Becoming aware of the war was the same for me as growing up. It was always there but for a long time it seemed like something that happened to other people. In 1990, it was suddenly right on our doorstep.

When I was eight years old, a man was shot and killed not far from our house. I saw his body lying in the street. A few days later, my cousins and I were playing in the garden of our house when a bomb exploded less than a block away. The noise was deafening but none of us knew what it was. We stood there watching the bomb-smoke curl into the air, until our parents rushed out, and pulled us into the house.

That year all our cattle were stolen, and men started showing up at the farm, demanding food, shelter and money in return for their “protection” services. My father tried to turn them away but it was difficult. He paid one man about US$6,000 just to leave us alone.

In December 1990, we had a Christmas party at the house in town and were singing carols when shooting started in the street outside. The next day, Andrés and I counted twenty-five bullet holes in the walls of our house. On Christmas Day, we received a letter demanding payment of US$10,000. A week later, another message gave instructions on how my mother was to go alone to a certain mango tree near a neighbor’s property and leave the money there. A third letter warned that we had until January 12 to pay up, or would “face the consequences.”

My father told the police who kept watch while my mother deposited the money as instructed. No one ever turned up to claim it.

A few weeks later, my mother realized she was being followed every time she left the house. Then her brother, who also lived in Aguachica, received an anonymous call warning that my mother should be “very careful.” Finally, someone telephoned our house threatening to kidnap me. The caller even gave the name of the school I was attending, the Francisco José de Caldas School, a small private institution located in a middle-class neighborhood of Aguachica.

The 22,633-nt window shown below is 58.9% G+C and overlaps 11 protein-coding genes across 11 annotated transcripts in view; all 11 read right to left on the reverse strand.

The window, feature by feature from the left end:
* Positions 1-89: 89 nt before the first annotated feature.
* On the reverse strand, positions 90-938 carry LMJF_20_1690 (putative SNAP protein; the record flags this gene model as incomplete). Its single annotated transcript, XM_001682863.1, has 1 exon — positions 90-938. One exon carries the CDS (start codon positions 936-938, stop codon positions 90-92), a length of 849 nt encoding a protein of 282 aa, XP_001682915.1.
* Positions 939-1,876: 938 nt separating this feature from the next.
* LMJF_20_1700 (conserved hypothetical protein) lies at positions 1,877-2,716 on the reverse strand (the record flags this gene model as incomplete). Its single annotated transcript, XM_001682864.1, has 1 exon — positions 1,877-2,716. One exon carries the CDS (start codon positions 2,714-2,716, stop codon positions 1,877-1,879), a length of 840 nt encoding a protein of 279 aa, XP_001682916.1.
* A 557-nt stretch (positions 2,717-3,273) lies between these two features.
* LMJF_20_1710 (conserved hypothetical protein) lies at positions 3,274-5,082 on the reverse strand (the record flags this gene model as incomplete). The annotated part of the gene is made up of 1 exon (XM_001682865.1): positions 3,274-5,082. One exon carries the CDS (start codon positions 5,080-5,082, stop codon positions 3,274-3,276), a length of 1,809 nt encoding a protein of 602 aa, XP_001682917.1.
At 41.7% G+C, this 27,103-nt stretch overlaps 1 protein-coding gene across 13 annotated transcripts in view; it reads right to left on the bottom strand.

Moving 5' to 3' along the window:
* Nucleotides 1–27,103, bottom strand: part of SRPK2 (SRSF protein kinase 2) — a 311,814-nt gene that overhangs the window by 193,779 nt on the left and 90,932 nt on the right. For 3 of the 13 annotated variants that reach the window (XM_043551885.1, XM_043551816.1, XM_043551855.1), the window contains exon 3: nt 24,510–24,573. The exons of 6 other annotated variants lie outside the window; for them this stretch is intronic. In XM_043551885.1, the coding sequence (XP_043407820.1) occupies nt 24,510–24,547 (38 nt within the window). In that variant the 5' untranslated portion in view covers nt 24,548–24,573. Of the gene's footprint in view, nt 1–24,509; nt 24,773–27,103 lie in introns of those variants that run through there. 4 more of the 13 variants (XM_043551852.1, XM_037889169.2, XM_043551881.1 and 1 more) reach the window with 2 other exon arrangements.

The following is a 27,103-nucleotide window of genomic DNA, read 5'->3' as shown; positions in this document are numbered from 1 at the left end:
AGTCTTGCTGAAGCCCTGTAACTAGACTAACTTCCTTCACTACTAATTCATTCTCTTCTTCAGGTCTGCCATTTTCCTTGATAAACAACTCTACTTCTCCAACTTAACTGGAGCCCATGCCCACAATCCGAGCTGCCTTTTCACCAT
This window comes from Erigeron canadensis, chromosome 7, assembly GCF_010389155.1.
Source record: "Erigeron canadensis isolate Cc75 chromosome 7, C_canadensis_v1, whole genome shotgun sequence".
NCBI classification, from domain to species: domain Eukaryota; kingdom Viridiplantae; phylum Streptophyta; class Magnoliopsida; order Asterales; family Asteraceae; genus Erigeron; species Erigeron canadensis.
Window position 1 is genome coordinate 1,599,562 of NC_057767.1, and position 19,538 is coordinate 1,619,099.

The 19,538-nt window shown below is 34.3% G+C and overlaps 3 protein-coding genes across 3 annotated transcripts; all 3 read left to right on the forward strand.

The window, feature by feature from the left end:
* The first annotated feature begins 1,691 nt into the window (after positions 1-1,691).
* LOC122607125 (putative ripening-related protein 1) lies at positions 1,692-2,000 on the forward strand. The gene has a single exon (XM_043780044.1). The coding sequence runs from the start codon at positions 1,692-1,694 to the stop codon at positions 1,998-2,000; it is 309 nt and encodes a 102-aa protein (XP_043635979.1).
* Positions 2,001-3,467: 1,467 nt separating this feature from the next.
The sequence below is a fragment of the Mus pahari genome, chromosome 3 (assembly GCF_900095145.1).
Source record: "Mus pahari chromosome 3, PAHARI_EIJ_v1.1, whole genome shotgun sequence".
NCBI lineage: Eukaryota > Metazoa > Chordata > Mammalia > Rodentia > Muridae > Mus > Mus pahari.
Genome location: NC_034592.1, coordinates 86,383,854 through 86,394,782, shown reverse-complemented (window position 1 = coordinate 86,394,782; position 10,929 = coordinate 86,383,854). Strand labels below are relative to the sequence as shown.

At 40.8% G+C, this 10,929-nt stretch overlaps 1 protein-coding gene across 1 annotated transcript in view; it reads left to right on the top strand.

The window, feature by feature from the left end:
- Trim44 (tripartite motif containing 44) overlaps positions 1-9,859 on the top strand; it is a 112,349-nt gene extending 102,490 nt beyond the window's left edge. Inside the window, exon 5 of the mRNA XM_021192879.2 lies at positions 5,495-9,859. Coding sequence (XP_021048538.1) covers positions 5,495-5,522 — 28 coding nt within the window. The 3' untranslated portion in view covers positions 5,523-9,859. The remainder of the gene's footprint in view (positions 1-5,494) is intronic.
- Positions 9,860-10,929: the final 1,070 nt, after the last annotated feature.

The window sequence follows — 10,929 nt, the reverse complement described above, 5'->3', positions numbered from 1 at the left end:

My mother rushed to the school, grabbed me and my brother Andrés and brought us home. The next day my family fled from Aguachica for the first time. My father grudgingly went with us. He thought my mother was over-reacting. Yet within a week another dentist from Aguachica, Oswaldo Pajaro, was shot dead on an isolated dirt road near the town.

We never knew who had been targeting us or why. We could guess that it was because our land was fertile and someone else wanted it, or because my father’s way of thinking was to be on the side of the people, and some of the armed groups were opposed to those ideas. But we did not really know why…..

Buy the book to learn more. Second hand copies are available through Amazon.

The stories:

Juan Elias, Peace is the best revenge

Farlis, The line between now and tomorrow

Mayerly, After Milton

Beto, Falling in love with life

Maritza, One foot in violence, One foot in peace

Johemir, Journeys far from home

Alberto, Letters from the jungle

Herminsul, A way of being free

Wilfrido, Saved from drowning

Nobel Peace Prize winner, Jose Ramos Horta, with children from the movement for oeace and local media in Bogota in 1997.


Ramos Horta nominated the Children’s Movement for Peace for the Nobel Peace Prize.


Photo: UNICEF

Juan Elias, 18 years, Peace is the best revenge